At pool parties inside the smoke-blackened United States Embassy compound in Islamabad, diplomats sport T-shirts proclaiming "Veteran of the Vault" and "Pak Evac."
Six months after Pakistani mobs savaged the embassy in an attack that killed two Americans and two Pakistani employees, the American diplomatic community here is struggling to resume the motions of normal life.
But it is a lonely community of parents without children and husbands without wives in the Pakistan capital once, but no longer, known in diplomatic circles as "dull but safe." Most of the children splashing happily in the embassy pool against an eerie backdrop of gutted buildings are Canadian, British, and Australian. American children were evacuated two days after the Nov. 21 attack that trapped 137 persons for a time in the burning embassy. The children can't return, the State Department has ruled, until June 15.
Few wives have returned since the State Department allowed them back on May 15. "It can't ever be the same again," says one woman, back solely to help her husband pack up to leave this month. A husband grumbles that the meals turned out by his cook have deteriorated without the memsahibm on hand to supervise.
Pakistanis do not like to talk about the day that could have become America's most serious Foreign Service disaster. That their Army arrived hours late and watched idly as 137 persons came close to perishing in the vault of the burning embassy is a source of acute embarrassment. The murmurs of shame and regret are sincere, but the subject is quickly changed.
"It will not be conducive to a closer understanding with America to suddenly whip up this thing again," says Information Minister S. Shahid Hamid. "It may not be an appropriate thing."
Pakistan has offered to pay for rebuilding the embassy, as it must under international law. But embassy personnel complain they get no responses to queries on the status of cases and prosecutions of those arrested in the violence, believed to number 38. A prominent educator admonished one startled diplomat to remember that the attackers were "just exuberant kids."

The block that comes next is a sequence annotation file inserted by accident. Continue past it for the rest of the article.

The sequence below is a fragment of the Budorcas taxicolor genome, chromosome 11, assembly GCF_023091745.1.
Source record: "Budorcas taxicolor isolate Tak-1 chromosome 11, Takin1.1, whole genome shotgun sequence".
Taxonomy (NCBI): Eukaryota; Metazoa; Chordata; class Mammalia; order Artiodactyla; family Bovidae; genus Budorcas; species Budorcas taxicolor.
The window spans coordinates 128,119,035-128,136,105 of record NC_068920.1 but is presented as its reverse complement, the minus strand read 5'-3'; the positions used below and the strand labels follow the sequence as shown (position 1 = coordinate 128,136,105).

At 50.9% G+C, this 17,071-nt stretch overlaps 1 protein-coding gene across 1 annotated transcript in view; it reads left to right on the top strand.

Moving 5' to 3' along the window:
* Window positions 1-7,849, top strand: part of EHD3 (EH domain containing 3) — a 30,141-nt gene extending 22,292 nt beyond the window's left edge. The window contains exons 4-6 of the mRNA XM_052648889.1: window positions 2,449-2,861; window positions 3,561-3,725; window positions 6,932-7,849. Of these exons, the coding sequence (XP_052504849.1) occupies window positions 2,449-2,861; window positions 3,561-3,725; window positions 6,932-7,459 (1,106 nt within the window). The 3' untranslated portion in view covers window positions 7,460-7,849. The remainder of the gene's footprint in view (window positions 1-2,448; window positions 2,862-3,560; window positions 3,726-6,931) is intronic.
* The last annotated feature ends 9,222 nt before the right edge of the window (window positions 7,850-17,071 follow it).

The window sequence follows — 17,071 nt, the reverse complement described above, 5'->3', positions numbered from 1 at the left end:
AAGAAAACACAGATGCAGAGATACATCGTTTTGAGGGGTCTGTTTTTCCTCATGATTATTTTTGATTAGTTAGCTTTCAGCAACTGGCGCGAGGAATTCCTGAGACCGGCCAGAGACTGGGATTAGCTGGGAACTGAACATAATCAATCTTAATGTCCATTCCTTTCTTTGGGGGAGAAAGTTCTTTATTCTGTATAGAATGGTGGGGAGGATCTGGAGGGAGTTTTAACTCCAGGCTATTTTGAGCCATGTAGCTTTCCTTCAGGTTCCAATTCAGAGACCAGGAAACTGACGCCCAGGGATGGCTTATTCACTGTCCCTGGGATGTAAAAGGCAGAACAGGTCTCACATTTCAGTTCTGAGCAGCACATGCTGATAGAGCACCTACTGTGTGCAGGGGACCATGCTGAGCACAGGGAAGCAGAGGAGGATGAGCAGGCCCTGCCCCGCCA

The diplomat, a survivor of the five-hour ordeal in the embassy vault, did not find it an apt description. By official Pakistani estimates, the student-led demonstrators who first appeared at the embassy the day before Thanksgiving quickly swelled to a mob of 20,000. They carried guns, Molotov cocktails, steel bars, rocks, and bricks. They smashed through brick walls, metal shutters, grilles, and thick security doors to enter and burn the embassy and its outlying buildings on the 36-acre American compound.
Their fury was touched off by false rumors that Americans had been involved in an attack on the Grand Mosque in Mecca, one of Islam's holiest sites. Their government could not and would not stop them for fear that the mob would turn against it, most diplomatic observers believe and many Pakistanis privately acknowledge.
The "Veterans of the Vault" finally left on their own: With perhaps 15 minutes to spare as the smoke thickened and temperatures soared in the steel-lined room, they had no choice. Their relief at a dramatic escape over the fire-ringed roof and down ladders to the ground turned to fury of their own -- at both the Pakistani government's failure to help them and the Carter administration's thanks to Pakistan for a quick end to the embassy siege.
Almost immediately there were jobs to do. Dependents and nonessential personnel had to pack up for the stealthy pre-dawn evacuation. Clothing had to be found for embassy staffers left with nothing after the burning of their embassy compound apartments.
Offices were hastily relocated to a US Agency for International Development (AID) facility that was due to be closed. It remains what Islamabad taxi drivers call the "new" US Embassy, but security has been tightened.
Many of the American survivors -- Pakistani employees accounted for about half of those trapped inside the vault -- took quick advantage of a State Department offer of shortened tours and transfers elsewhere. Those remaining went home in two shifts to see their families on special Christmas and New Year leaves and came back to a new world crisis: Soviet troops in neighboring Afghanistan. In Washington and Islamabad, the issue of the embassy catastrophe faded in the initial rush to bolster Pakistan with military and economic aid.
At the "old" embassy, opened in 1973 at a cost of $21 million, a crew of 150 workers provided by the Pakistani government worked for a month to clear the debris.
A team of engineers from the State Department's foreign-buildings office came and pronounced the three-story embassy structurally sound but weakened, and recommended that partitions replace interior brick walls to lighten the load on the floors. On May 14, the State Department invited three firms to bid on the reconstruction. At this writing the bids had not yet been received.
Reopening the old embassy buildings is at least two years away. Meanwhile, the softball field, tennis courts, and swimming pool are back in business, and pink roses bloom in front of the windowless, burned out Marine guard quarters.
The staff roster, down to 62 after the evacuation, has crept up to 95. Between the normal summer embassy staff turnover and the liberal transfer policy , the number of American diplomats involved in the November afternoon of terror is dwindling fast. By summer's end only eight State Department employees, two US International Communication Agency personnel, and a handful of AID staff members will remain of the 120 here before the fire.